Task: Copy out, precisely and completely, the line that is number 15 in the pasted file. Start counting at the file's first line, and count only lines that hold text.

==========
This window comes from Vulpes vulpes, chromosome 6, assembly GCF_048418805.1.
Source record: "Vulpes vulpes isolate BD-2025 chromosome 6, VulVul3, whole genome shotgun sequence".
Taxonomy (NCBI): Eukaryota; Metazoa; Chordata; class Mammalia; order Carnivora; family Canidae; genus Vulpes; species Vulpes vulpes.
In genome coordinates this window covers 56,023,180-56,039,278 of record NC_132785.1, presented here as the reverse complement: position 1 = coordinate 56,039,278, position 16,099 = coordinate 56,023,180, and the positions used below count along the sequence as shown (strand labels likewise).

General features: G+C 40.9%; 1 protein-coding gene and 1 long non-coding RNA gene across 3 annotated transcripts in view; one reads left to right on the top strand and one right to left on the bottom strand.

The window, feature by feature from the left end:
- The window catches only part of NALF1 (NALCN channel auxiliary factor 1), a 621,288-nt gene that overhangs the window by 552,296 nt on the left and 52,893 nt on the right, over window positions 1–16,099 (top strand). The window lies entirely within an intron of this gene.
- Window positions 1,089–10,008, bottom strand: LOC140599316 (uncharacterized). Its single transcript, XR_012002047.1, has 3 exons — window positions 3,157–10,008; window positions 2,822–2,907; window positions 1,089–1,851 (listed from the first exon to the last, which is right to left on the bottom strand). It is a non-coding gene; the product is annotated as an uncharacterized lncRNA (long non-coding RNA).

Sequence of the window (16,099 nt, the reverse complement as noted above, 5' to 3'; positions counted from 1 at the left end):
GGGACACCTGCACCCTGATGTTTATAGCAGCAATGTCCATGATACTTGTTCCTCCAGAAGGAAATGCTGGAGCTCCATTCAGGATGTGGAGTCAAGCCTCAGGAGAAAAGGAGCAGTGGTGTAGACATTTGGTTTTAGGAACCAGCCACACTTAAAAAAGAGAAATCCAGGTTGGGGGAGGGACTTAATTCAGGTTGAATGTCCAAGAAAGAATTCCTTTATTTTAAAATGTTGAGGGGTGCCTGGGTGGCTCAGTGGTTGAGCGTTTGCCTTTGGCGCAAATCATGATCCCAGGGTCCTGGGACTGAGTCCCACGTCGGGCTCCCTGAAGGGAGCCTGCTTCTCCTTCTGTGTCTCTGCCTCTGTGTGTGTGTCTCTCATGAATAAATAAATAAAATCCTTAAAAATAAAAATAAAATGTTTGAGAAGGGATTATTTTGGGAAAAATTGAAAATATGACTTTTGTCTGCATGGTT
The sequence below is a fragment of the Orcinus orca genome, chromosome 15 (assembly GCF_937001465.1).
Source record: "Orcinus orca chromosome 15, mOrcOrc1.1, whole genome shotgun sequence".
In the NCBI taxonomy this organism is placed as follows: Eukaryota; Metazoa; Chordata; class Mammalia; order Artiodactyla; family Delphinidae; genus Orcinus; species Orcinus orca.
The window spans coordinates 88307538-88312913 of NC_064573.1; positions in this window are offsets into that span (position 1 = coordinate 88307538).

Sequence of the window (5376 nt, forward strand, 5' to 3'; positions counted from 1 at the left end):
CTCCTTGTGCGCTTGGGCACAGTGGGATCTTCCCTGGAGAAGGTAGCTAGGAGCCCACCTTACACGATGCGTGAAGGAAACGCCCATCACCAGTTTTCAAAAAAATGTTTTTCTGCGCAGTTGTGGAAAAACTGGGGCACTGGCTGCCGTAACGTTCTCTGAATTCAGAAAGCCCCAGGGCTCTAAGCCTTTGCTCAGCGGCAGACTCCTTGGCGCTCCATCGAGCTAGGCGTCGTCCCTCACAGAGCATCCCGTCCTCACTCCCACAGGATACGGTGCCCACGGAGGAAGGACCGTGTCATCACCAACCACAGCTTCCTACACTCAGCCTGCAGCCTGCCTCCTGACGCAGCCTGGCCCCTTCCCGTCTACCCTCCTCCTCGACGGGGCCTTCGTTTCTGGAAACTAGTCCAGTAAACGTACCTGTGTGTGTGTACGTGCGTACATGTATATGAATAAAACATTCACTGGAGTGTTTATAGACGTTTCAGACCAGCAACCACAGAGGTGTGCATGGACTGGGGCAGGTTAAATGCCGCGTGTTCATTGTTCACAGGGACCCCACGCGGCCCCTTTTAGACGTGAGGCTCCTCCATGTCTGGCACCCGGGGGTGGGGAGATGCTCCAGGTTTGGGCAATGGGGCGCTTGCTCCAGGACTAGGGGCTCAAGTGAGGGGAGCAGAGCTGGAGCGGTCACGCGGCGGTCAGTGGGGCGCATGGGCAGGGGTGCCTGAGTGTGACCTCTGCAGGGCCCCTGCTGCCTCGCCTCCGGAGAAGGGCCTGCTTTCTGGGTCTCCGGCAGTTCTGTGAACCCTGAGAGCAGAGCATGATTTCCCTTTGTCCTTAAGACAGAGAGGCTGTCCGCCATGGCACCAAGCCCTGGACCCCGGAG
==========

Sequence of the window (5376 nt, forward strand, 5' to 3'; positions counted from 1 at the left end):